:lmao::lmao::lmao: I'm laughing because I did the same exact thing on the Blue Mule when I first got it, thought the whole truck was gonna go up in flames!

Air Randy
04-09-2012, 07:36 PM
I've always been too lazy to disconnect ECU's, etc and I have welded tons of stuff on my new diesel truck and everything in between and have never damaged an ECU (knock on wood).

rover67
04-09-2012, 08:26 PM
only thing I have actually seen is an alternator quit working. that may have been coincidence. It was after not disconnecting anything on a truck and having a muffler shop go at it.

bgoodheart
04-09-2012, 08:56 PM
I would NOT disconnect the battery... it acts as a clamping device. Think, capacitor. Shunts spikes to some degree.
YMMV.

Yep. Leave the battery connected. Every pro I've ever asked has recommended it for the reason Bill gave above. I use a surge protector on the battery as well. It may be snake oil, but it makes me feel better about things (like the ECU) in case my ground is compromised for some reason.

Here's the SP I use: http://www.otctools.com/products/antizap_auto_surge_protector (http://www.otctools.com/products/antizap_auto_surge_protecto)

If you look around, you can find them under $70 on occasion. I never had any trouble before I used one, but I have an ECU and a decent stereo to worry about now, and I like to worry. Ask Air Randy...


BJ

bgoodheart
04-09-2012, 08:58 PM
only thing I have actually seen is an alternator quit working. that may have been coincidence. It was after not disconnecting anything on a truck and having a muffler shop go at it.


Muffler shops are notorious for less than stellar grounds. They seem to be a recurring theme in most stories about fried components during welding.

Rzeppa
04-10-2012, 11:39 AM
I've always welded without anything special other than grinding a shiny spot for the ground clamp near where the work is being welded. Just did some rust repair to my 60 on Sunday. When I get her back from the paint shop I will be welding sliders on.

Main main thought process when welding on my rigs is just thinking about the current path. As long as there isn't anything sensitive in the current path then there's nothing to worry about.

Air Randy
04-10-2012, 02:21 PM
Yep. Leave the battery connected. Every pro I've ever asked has recommended it for the reason Bill gave above. I use a surge protector on the battery as well. It may be snake oil, but it makes me feel better about things (like the ECU) in case my ground is compromised for some reason.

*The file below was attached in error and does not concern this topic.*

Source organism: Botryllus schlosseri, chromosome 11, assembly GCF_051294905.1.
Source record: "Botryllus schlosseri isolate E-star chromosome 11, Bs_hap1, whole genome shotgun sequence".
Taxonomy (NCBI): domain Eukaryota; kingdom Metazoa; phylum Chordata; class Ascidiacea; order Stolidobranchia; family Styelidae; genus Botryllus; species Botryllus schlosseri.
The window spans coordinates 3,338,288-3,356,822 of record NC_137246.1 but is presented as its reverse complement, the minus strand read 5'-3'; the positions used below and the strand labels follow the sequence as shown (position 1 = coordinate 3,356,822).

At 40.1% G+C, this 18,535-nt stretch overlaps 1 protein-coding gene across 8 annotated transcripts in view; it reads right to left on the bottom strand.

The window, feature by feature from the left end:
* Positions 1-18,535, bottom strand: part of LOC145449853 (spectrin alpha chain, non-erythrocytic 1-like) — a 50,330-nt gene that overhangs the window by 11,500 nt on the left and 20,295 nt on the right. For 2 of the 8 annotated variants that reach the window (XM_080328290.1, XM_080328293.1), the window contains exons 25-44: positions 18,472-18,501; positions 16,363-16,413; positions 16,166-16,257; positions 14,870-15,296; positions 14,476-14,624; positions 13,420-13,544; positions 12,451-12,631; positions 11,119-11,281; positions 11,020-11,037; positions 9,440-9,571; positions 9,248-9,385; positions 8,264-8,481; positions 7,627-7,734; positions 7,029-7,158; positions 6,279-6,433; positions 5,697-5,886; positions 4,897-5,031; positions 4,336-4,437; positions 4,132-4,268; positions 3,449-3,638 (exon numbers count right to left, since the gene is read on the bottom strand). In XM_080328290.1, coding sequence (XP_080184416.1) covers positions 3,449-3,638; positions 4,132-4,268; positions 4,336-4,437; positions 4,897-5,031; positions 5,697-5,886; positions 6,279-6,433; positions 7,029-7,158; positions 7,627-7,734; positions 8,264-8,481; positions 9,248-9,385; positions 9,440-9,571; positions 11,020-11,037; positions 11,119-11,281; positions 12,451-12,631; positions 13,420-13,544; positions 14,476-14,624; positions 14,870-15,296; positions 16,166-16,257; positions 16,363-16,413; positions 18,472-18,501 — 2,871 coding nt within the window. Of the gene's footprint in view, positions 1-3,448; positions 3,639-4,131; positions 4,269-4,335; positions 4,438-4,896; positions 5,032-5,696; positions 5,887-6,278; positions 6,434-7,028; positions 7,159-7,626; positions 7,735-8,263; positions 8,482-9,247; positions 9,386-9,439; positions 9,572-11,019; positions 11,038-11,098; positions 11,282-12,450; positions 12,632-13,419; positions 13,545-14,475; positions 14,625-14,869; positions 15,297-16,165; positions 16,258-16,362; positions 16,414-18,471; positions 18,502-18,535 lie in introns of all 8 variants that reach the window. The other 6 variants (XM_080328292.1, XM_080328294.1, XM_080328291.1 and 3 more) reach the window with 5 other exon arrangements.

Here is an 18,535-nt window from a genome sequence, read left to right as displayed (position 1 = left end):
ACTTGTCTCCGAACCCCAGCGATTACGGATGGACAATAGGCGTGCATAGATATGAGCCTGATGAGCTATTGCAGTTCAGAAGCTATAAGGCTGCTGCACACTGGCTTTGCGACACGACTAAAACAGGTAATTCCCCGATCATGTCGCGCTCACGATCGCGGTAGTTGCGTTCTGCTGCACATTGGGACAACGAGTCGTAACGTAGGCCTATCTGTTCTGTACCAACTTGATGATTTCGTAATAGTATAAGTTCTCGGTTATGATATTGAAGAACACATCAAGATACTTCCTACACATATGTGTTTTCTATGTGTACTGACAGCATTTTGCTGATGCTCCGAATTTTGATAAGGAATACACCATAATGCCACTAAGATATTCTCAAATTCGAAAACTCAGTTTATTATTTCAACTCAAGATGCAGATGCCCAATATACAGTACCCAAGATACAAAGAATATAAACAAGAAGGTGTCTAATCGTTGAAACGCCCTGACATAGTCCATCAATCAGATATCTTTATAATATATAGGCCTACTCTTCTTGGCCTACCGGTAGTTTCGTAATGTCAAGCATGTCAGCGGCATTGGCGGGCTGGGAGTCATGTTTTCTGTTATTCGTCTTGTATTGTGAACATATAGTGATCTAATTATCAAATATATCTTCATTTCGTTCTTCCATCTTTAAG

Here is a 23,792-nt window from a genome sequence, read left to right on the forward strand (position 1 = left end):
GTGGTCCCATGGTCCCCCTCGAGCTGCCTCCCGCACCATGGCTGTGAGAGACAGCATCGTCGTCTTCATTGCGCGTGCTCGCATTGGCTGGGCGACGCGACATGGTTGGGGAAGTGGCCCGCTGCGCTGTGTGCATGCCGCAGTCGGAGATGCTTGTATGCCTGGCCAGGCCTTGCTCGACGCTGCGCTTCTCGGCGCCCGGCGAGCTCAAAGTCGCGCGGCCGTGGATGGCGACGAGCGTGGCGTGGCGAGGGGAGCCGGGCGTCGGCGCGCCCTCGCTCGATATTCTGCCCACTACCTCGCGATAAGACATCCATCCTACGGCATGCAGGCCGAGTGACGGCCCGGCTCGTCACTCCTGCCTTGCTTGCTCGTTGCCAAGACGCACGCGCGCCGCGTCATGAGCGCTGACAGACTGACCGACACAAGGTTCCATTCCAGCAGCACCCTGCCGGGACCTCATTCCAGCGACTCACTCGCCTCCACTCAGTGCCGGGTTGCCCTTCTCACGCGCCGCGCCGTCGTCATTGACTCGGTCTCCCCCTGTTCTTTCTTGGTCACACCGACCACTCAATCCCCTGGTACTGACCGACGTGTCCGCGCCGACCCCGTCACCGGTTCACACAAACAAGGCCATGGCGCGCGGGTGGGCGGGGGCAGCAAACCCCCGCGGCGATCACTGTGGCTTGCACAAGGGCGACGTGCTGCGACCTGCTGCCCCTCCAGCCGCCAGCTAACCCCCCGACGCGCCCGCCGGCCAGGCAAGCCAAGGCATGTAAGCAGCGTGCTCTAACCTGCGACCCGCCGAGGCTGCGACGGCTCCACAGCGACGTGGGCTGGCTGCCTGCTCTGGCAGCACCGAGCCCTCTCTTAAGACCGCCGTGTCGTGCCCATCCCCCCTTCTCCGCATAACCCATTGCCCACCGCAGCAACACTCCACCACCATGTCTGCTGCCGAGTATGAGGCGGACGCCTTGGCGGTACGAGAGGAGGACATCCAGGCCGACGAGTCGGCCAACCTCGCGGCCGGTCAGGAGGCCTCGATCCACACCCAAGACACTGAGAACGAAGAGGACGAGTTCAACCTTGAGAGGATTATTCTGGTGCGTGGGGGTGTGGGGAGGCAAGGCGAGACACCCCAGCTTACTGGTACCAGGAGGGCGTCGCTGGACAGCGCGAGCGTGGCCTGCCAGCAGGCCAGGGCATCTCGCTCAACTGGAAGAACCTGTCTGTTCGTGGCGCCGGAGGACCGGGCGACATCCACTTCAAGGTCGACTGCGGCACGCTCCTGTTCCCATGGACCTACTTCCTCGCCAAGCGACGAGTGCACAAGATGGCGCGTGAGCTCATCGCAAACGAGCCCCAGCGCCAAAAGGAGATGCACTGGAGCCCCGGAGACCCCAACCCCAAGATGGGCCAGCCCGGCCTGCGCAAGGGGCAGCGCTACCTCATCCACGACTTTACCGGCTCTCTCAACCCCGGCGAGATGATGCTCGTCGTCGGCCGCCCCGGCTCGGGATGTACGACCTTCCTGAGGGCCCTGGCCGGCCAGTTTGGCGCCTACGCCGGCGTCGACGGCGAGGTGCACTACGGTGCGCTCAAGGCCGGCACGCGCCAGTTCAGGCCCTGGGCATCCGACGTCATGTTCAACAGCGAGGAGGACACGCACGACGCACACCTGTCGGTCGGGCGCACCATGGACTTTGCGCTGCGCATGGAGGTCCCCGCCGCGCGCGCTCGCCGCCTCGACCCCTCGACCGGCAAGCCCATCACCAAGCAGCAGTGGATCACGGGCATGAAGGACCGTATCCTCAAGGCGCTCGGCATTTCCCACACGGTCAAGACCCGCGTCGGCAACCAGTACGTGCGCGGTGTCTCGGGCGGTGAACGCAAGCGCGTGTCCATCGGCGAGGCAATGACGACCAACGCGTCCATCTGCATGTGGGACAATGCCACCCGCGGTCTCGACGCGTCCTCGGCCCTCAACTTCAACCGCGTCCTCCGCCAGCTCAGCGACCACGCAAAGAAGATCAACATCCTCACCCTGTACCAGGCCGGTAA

Here's the SP I use: http://www.otctools.com/products/antizap_auto_surge_protector

If you look around, you can find them under $70 on occasion. I never had any trouble before I used one, but I have an ECU and a decent stereo to worry about now, and I like to worry. Ask Air Randy...


BJ

True Dat :thumb: but better safe than sorry eh?

Red_Chili
04-10-2012, 02:48 PM
Here's the SP I use: http://www.otctools.com/products/antizap_auto_surge_protector
BJ
I got all excited but got a 404 on your link...

Aha... fixed. Missing 'r'.
http://www.otctools.com/products/antizap_auto_surge_protector

Found this source for it too:
http://www.ntxtools.com/network-tool-warehouse/OTC-3386.html

The Sears version of it must be pretty darn special. Wonder if they sell a lot of those?
http://www.sears.com/shc/s/p_10153_12605_SPM6123743107P
:lmao:

Hmmm... different unit. Attractive pricing. I bet it has nothing more than a bunch of MOVs and such.
http://www.denlorstools.com/home/dt1/page_21870_48/dent_fix_df-601_anti_zap_surge_protector.html

DaveInDenver
04-10-2012, 03:13 PM
I bet it has nothing more than a bunch of MOVs and such.
What do you think the OTC widget has in it? It ain't rocket surgery.

Red_Chili
04-10-2012, 03:29 PM
Yeah, my comment was really about all of them. OK Dave, throw together a parts list of appropriate MOVs and/or other varistors and let's source and build them! RS fundraiser??

All fun and games till someone roaches something and it's (perceived as) our fault...

Rzeppa
04-11-2012, 10:12 AM
Most of the COGS is going to be in the cables and clamps. MOVs are like $0.50 or so, solid state TVSs will vary depending on power rating, but they're still pretty cheap. Most of the price (as opposed to COGS) is going to be in the markup. Specialty electronics devices (as opposed to commodity stuff) are typically around 70-90% margin.

TIMZTOY
04-11-2012, 08:39 PM
ive never had a issue when welding on motor vicheals. ive done tons of fab and repairs to this current truck and never had a issue or even though twice about it. because its direct current the flow will always take the path of liest resistance. same circumstance as the car getting hit by lightning, car keeps running.

I've welded repeatedly to the Chili and others with no concern for the ECM. I would NOT disconnect the battery... it acts as a clamping device. Think, capacitor. Shunts spikes to some degree. We are dealing with low voltages, but much current/ inductance. Operate accordingly.

Ground very close to your work and make sure you know what is near the welding location. Do NOT drape welding cables over anything, induction is real.

YMMV. agreed

All this and no one has asked "Nak, whatcha' welding man?" I am interested in what you are up to? :D
diddo